What is tMHFA?


The Teen manual used for instructing the tMHFA program. Taken on Tuesday, Jan. 24 during the first session of teen Mental Health First Aid (tMHFA). Photo by Hannah Brewster.

Eliana Kaufman, Staff Writer

In recent weeks, sophomore students have been pulled out of class to attend Teen Mental Health First Aid Training, or tMHFA. This program was originally created in Australia in 2001 by Betty Kitchener, a nurse specializing in health education, and Anthony Jorm, a mental health literacy professor.

Recently, the Jana Marie Foundation received funding to use for a mental health program in the area. Hannah Brewster is an office manager for the Jana Marie Foundation who helped start the program at State High.

“Jana Marie Foundation came into some grant funding. It was a PCCD grant. And so we had funding for some kind of mental health programing and had been running teen mental health at another district, Bald Eagle Area School District, really liked the program, saw positive responses from staff and after talking with the State High administration, figured that that would be a good program to offer for students there as well,” Brewster stated.

“A PCCD grant,” she added, “is a sum of money that was issued by the Pennsylvania Commission on Crime and Delinquency, specifically for mental health education.”

TMHFA is an evidence-based program that has been researched and proven to be effective at reducing distress and lowering the stigma of mental health. 

The program is available for students in grades 10-12. The available grades were set by the National Council for Mental Wellbeing, the organization that created the program, and those are the only grades tMHFA has been studied in. Out of those grades, students in 10th grade were chosen because they will be in school for the longest and will leave the greatest impact on their peers.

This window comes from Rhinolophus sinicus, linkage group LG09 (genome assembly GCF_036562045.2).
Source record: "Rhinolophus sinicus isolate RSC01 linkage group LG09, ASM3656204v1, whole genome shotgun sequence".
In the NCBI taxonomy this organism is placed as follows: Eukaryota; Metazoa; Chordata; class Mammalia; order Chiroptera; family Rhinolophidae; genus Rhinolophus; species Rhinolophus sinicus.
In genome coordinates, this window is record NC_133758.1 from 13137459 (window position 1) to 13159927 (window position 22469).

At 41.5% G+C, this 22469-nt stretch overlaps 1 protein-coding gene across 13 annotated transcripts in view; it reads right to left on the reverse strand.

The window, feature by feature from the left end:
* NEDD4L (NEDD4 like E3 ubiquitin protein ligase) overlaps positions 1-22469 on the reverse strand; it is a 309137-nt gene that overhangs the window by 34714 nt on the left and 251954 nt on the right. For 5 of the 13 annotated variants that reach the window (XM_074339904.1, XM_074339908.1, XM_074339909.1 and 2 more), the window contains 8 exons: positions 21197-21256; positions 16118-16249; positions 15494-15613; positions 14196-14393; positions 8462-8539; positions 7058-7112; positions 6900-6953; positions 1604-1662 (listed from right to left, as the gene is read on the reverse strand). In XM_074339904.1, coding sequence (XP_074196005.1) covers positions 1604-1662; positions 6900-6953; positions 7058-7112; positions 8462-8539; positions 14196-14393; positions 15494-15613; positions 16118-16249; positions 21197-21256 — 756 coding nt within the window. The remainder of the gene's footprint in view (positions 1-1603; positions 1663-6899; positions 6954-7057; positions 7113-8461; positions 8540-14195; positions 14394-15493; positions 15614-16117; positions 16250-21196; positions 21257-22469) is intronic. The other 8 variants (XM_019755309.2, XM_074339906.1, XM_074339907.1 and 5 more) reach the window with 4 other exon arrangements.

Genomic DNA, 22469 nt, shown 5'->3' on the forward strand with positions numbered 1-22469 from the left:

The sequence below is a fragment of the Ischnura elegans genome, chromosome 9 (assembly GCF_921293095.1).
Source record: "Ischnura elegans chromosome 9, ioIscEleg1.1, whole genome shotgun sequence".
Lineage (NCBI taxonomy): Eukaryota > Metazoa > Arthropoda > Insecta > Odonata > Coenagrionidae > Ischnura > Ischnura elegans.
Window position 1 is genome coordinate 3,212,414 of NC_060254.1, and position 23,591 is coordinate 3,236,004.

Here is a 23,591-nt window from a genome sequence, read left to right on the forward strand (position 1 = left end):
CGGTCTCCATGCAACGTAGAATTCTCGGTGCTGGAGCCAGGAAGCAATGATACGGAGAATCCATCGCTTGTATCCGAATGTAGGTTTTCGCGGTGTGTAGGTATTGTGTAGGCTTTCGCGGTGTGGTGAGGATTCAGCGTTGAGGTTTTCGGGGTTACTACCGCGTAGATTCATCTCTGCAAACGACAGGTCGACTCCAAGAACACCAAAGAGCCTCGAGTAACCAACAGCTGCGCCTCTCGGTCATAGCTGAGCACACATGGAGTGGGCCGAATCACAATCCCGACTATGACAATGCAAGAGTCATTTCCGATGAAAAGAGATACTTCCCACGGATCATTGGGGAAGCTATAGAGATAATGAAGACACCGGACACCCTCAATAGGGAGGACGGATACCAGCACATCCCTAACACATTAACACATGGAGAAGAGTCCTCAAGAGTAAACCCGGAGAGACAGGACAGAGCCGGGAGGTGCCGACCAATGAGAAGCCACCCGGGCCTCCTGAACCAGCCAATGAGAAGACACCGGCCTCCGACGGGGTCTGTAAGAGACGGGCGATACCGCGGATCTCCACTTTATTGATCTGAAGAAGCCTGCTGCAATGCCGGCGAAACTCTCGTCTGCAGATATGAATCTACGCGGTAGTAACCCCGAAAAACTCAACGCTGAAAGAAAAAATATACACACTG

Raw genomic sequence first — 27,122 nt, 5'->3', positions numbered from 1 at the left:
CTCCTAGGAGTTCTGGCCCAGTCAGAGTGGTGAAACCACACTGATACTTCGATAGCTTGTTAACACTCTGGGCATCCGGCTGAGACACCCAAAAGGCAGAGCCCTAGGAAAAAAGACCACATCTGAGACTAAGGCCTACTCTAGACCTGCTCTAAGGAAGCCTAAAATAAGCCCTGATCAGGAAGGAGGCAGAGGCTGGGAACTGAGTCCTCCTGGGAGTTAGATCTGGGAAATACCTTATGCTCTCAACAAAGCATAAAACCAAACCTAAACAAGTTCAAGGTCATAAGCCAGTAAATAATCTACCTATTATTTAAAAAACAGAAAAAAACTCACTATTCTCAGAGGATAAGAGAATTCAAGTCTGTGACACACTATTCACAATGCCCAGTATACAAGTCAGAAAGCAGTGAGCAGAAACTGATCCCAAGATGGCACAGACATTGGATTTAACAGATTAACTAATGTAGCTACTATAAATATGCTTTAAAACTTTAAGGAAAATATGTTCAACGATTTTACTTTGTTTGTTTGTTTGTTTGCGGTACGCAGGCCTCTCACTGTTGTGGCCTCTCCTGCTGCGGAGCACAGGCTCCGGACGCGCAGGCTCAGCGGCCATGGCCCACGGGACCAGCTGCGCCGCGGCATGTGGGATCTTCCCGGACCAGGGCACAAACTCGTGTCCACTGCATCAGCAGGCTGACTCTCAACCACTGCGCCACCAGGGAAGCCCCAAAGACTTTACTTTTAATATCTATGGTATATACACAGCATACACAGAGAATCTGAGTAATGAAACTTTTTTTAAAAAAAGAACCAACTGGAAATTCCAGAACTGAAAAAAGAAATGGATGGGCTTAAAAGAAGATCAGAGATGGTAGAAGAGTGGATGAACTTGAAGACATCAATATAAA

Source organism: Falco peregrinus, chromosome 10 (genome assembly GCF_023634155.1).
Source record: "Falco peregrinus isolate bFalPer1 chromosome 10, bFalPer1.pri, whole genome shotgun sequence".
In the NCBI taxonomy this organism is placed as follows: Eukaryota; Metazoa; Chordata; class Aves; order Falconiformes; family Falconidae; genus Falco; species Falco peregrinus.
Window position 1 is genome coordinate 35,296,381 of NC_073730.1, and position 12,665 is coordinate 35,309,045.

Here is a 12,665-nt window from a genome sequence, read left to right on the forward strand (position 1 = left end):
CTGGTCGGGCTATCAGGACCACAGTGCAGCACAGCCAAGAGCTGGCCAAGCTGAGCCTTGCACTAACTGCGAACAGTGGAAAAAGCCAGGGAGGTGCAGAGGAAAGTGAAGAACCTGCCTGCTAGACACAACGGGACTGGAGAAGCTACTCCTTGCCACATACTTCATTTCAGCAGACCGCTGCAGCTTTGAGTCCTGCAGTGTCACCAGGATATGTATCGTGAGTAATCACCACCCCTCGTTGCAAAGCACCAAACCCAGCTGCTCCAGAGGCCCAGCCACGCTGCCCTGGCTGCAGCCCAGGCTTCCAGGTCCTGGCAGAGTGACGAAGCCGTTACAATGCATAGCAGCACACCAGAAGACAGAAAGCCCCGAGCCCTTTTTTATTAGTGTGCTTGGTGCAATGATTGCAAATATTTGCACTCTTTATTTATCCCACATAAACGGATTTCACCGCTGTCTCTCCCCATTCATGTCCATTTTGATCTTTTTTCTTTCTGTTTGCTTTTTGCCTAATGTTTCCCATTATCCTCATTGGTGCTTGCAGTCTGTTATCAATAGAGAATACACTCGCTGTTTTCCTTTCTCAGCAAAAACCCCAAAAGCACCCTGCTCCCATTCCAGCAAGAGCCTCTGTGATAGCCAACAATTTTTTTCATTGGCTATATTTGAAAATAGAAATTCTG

“[It’s] really a way for students to be able to help their friends get to help. So it teaches students how to recognize signs of a developing mental health challenge but does not require them to treat their friends. We don’t expect them to be counselors or anything like that,” Brewster explained. “But it does bring some mental health literacy, raises awareness about what is typical behavior, what is atypical and might need some further attention, and it gives teens action steps to be able to take. In the same way that people don’t learn CPR in order to be doctors … [we are] able to give students concrete actions that they can take, to potentially save a life in some cases.” 

Ms. Burnham is a State High Counselor for 10-12th grade with last names A-CL who had a similar take.

“I’m equating it to when students get trained in CPR, so when something happens they know how to react, so this is very similar to that, you know, ‘my friend’s in crises, I’m in crises, I know what to do to help somebody get the support that they need,” Ms. Burnham said.

9th grade counselor Ms. Brown not only agreed with Ms. Burnham, but also built more on the takeaways of tMHFA.

“It’s interesting that different things are being, are sticking out to different people, so I feel like when Ms. Burnham said that we are hoping we are sharing the importance of mental health but also how young people can help each other because, young people’s world is each other,” Ms. Brown explained. “So, it’s very nice to see on the ticket the takeaways. It’s not always the same takeaway. It’s something different from each person so they’re finding value in the different units that are being taught, the different lessons,” she added. 

Jana Marie planned and organized the set-up of tMHFA at State High.

“Jana Marie foundation has a long partnership with State College School district and State College High School,” Ms. Brown stated. “So we know that they do great work for our community and for our students and so when they received the grant and reached out to the high school,” she said. 

Of course, there were barriers to overcome when implementing the program into SCAHS and student’s lives.

“The hardest part about the course itself I’d say is the logistics side of things, so actually scheduling. Because it’s a universal program, it has to be offered to an entire grade level, which at a smaller school district is less of a challenge,” Brewster stated. 

The program might not be a one time thing. This year was the first time the tMHFA program was incorporated into students’ lives, so there are still changes to be made in the program.  

“[I plan to] have some meetings afterwards and find out what went well, and what could be changed and improved. I think we would want to include students in those meetings and find out right from them[…] I would want to know what do students need to know earlier or more clear. I would really wanna get the students feedback from that, so that if we do it again we can make it even better,” Ms. Brown said. 

Brewster said that they were thankful to State High’s administration, counseling department and teachers’ flexibility so that Jana Marie is able to offer tMHFA to an entire grade level. Ms. Brown said that she was thankful for the opportunity that Jana Marie is giving to State High students. She is also thankful for the time Jana Marie took to write their grant and reach out to local schools.